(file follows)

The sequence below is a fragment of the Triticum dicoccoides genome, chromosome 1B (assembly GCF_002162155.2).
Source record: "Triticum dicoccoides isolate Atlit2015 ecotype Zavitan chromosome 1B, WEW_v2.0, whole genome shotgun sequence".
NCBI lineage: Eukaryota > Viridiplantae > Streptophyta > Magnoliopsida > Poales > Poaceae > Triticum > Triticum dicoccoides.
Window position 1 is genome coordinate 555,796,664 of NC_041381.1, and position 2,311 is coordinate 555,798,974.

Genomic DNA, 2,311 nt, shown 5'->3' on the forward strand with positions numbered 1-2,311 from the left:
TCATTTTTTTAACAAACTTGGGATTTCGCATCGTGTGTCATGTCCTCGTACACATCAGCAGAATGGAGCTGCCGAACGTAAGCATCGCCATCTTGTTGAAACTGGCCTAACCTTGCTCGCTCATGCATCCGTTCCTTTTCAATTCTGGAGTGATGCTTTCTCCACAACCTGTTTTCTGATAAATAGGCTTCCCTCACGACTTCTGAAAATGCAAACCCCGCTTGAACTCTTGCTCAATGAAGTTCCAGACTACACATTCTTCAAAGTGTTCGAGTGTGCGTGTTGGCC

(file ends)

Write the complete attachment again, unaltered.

The sequence below is a fragment of the Triticum dicoccoides genome, chromosome 1B (assembly GCF_002162155.2).
Source record: "Triticum dicoccoides isolate Atlit2015 ecotype Zavitan chromosome 1B, WEW_v2.0, whole genome shotgun sequence".
NCBI lineage: Eukaryota > Viridiplantae > Streptophyta > Magnoliopsida > Poales > Poaceae > Triticum > Triticum dicoccoides.
Window position 1 is genome coordinate 555,796,664 of NC_041381.1, and position 2,311 is coordinate 555,798,974.

Genomic DNA, 2,311 nt, shown 5'->3' on the forward strand with positions numbered 1-2,311 from the left:
TCATTTTTTTAACAAACTTGGGATTTCGCATCGTGTGTCATGTCCTCGTACACATCAGCAGAATGGAGCTGCCGAACGTAAGCATCGCCATCTTGTTGAAACTGGCCTAACCTTGCTCGCTCATGCATCCGTTCCTTTTCAATTCTGGAGTGATGCTTTCTCCACAACCTGTTTTCTGATAAATAGGCTTCCCTCACGACTTCTGAAAATGCAAACCCCGCTTGAACTCTTGCTCAATGAAGTTCCAGACTACACATTCTTCAAAGTGTTCGAGTGTGCGTGTTGGCC